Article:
I had the opportunity to interview author and broadcaster Bill Moyers last year, just before his latest TV show launched. Then, we were a full year ahead of the presidential election. Now, as we head into the cable-news crush called convention season, I watched our conversation again. It’s even more pointed now. Says Moyers: “The scandal, one part of the scandal, is local television stations make enormous sums of money from all of the campaigning that goes on every two or fours years…and they give back nothing for that.… Nothing. They should be giving “free time” to the candidates that have real debate with citizens and answer questions. Instead, they write carefully manufactured commercials that are exploitive and misleading and demeaning.”
Read Moyers, and then read this speech from Newton Minow, then chair of the Federal Communication Commission. Minnow said it best, when he said it 1961: “In a time of peril and opportunity, the old complacent, unbalanced fare of action-adventure and situation comedies is simply not good enough.”
Today, cable news has turned our elections themselves into unbalanced action adventures or worse, situation comedies. And public television, barring shows like Moyers’s own, is barely keeping afloat—or keeping anyone awake. Given our situation as a nation, maybe the last word should be “tragedies.”
Moyers did not laugh. Nor would Minnow. Watch part one of our May 2011 conversation here.
Laura Flanders: I’m here with Bill Moyers, veteran of public broadcasting and so much more. He has a new book out, Bill Moyers Journal: The Conversation Continues. I want you to talk about media. You were in Washington in the Johnson administration or moving that way in the early sixties when the Corporation for Public Broadcasting, its mission was still kind of being hammered out and articulated. What did you understand it to be?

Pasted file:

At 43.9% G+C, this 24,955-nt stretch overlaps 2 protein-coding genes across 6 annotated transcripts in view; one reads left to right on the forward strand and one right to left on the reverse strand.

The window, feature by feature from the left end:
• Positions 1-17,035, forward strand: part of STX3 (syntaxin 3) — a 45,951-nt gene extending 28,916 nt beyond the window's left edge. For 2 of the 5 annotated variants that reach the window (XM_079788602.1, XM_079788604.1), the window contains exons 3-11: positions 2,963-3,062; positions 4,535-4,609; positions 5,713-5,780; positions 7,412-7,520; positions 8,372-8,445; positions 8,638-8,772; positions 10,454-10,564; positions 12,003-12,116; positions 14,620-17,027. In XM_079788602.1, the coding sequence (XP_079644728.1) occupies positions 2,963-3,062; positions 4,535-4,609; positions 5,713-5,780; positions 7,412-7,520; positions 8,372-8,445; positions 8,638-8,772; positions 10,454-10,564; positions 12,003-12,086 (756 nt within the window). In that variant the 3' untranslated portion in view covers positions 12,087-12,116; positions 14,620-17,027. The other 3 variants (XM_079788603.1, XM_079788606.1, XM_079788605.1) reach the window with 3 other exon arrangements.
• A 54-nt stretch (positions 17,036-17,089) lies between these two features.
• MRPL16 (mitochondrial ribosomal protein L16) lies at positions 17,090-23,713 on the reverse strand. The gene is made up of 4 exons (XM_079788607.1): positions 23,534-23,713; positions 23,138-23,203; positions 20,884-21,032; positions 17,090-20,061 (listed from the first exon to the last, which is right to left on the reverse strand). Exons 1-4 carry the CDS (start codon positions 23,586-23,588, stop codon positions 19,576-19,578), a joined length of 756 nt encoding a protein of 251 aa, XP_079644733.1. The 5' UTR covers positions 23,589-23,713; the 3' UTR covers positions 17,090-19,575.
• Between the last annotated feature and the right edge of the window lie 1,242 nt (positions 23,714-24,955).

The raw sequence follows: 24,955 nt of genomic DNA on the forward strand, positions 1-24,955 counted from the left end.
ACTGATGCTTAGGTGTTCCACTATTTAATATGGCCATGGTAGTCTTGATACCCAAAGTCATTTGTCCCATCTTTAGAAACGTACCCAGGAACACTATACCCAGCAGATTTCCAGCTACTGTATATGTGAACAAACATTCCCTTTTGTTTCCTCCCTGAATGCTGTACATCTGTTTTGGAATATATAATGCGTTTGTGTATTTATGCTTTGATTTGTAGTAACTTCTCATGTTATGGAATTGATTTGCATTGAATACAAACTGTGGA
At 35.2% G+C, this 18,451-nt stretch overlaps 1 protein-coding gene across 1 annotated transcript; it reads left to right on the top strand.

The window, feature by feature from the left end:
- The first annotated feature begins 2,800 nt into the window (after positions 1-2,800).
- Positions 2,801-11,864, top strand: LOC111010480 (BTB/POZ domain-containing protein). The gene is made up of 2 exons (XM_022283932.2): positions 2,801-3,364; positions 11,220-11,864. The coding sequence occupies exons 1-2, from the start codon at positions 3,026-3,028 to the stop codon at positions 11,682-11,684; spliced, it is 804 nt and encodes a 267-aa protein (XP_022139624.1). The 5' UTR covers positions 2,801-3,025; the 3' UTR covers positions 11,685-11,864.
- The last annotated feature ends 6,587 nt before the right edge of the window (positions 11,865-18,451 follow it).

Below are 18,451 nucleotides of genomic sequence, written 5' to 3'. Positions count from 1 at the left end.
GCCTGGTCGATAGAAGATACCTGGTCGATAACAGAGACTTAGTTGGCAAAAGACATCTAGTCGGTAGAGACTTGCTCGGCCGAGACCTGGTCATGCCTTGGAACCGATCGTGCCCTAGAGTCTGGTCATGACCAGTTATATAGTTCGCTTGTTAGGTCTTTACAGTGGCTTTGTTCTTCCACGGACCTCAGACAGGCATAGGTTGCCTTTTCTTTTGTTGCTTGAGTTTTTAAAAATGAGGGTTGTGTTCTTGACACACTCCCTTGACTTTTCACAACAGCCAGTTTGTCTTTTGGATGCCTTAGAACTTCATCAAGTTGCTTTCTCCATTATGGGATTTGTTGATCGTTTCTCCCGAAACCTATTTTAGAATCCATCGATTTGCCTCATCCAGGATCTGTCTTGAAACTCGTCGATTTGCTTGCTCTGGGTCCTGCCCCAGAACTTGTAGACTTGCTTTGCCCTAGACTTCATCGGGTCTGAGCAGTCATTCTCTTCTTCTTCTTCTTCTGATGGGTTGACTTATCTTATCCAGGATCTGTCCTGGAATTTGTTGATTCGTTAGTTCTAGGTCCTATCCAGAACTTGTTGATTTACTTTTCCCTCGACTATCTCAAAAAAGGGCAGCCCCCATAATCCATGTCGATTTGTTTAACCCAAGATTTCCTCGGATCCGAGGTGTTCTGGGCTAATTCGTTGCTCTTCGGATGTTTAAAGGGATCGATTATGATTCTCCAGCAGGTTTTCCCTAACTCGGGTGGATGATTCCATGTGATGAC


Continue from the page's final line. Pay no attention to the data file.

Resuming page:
Bill Moyers: Well there were only three networks at that time, believe it or not: CBS, ABC and NBC, and ABC was half a network actually. It didn’t even have a news division. President Johnson and the Carnegie Foundation and people like Newt Minnow of the FCC [Federal Communication Commission] believed that there should be just one channel free of commercials, free of commercial values, so that you could honor on that channel the spirit of creativity, the artist, good conversation, independent, unfettered journalism. There should be one place that was an alternative to the corporate world of media, which always has its own vested interest to serve. So that’s what public broadcasting was to be. And over the last forty-some-odd years, on the whole, public television and public radio enriched our culture enriched our politics, enriched our lives by honoring people who may have something to say and something to offer that has no commercial price attached to it.
Now Newton Minnow, the FCC chair in the early sixties, gave a famous speech in 1961—fifty years ago this year—where he talked about television having become a vast wasteland. He’s said that’s not the part of the speech he wanted remembered.… He said it was the public service part that he wanted people to remember, but that went by the by and no changes happened. Why?